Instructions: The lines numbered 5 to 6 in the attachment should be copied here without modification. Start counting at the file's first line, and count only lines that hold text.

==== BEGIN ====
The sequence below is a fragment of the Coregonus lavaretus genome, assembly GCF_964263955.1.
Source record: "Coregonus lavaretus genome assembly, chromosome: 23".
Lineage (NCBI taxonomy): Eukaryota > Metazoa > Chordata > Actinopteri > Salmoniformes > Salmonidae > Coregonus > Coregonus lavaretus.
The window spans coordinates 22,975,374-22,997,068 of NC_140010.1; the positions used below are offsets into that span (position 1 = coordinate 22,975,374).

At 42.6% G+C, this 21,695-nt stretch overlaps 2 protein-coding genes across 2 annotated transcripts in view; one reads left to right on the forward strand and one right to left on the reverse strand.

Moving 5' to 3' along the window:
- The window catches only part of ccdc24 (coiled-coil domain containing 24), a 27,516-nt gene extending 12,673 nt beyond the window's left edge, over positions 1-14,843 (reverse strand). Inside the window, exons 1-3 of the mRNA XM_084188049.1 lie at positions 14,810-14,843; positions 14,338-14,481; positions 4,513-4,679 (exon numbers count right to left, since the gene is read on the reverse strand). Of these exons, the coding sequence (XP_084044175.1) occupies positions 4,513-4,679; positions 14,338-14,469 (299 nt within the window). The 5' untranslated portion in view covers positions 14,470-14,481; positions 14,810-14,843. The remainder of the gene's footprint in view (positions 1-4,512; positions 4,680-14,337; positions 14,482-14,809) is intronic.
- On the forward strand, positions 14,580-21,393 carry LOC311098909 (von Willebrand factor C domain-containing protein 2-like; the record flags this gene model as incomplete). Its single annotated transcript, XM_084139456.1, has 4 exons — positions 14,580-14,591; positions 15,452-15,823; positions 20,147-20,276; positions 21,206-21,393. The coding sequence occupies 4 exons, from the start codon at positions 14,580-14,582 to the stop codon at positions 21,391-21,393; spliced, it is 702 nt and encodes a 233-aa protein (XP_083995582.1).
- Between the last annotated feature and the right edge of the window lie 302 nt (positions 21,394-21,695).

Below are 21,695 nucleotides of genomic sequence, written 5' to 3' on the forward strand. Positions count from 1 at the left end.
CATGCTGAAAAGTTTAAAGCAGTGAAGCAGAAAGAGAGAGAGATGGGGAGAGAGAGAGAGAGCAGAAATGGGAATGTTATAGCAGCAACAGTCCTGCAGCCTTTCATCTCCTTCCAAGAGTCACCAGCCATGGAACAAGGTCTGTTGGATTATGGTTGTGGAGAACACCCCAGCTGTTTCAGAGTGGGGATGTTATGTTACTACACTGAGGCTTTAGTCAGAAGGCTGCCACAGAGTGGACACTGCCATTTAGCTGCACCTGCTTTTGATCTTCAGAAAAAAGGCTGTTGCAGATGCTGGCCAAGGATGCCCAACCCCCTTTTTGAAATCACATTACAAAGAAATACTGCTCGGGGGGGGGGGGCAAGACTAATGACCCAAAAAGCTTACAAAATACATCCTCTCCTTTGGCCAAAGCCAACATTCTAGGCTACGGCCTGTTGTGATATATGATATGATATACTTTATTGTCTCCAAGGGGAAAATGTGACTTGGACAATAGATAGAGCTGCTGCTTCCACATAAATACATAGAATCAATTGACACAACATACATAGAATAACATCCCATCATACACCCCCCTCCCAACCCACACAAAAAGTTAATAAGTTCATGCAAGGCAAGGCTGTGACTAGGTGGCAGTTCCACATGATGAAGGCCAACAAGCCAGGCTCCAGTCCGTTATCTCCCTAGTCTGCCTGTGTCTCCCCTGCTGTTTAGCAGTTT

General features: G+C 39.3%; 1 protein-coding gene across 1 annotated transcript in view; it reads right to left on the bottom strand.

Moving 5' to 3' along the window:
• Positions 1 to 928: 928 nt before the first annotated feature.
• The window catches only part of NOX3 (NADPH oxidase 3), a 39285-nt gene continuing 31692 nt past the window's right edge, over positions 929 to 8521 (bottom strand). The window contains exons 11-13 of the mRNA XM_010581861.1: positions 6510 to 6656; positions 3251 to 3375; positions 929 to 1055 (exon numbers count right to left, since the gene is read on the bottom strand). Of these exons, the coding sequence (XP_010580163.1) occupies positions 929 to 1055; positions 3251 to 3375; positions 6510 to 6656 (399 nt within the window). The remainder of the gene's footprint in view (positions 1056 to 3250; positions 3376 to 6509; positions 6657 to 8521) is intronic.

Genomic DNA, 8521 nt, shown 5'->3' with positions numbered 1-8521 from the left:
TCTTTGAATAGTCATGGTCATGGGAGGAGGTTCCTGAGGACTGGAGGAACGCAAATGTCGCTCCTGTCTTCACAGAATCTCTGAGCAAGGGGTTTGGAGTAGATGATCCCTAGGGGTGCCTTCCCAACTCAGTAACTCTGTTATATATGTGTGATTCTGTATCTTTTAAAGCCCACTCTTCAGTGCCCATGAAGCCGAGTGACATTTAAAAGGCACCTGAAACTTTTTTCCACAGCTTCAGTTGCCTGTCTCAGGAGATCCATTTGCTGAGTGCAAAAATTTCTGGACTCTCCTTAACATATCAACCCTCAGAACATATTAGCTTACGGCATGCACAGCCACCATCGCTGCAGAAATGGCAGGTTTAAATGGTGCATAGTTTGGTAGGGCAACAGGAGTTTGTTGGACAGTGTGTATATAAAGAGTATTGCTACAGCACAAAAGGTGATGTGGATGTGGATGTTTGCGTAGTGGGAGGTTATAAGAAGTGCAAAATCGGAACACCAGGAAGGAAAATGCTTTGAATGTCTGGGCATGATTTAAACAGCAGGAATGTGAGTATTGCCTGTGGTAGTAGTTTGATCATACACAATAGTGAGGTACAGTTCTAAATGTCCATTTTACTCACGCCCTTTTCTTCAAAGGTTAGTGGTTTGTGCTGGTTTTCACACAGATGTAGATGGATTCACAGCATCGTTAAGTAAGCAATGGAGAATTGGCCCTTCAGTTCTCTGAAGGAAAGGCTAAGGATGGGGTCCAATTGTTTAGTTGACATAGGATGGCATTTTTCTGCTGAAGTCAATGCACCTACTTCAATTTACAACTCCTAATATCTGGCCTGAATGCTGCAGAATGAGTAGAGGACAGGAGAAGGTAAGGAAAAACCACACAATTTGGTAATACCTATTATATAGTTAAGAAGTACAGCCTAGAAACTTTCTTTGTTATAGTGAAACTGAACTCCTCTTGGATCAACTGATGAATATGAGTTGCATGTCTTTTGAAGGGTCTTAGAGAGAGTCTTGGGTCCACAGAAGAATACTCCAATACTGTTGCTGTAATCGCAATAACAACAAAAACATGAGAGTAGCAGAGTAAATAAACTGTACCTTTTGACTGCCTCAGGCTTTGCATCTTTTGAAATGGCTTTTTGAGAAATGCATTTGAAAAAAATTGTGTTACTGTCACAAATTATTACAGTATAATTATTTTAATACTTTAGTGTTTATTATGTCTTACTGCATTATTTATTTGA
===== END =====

At 42.6% G+C, this 21,695-nt stretch overlaps 2 protein-coding genes across 2 annotated transcripts in view; one reads left to right on the forward strand and one right to left on the reverse strand.

Moving 5' to 3' along the window: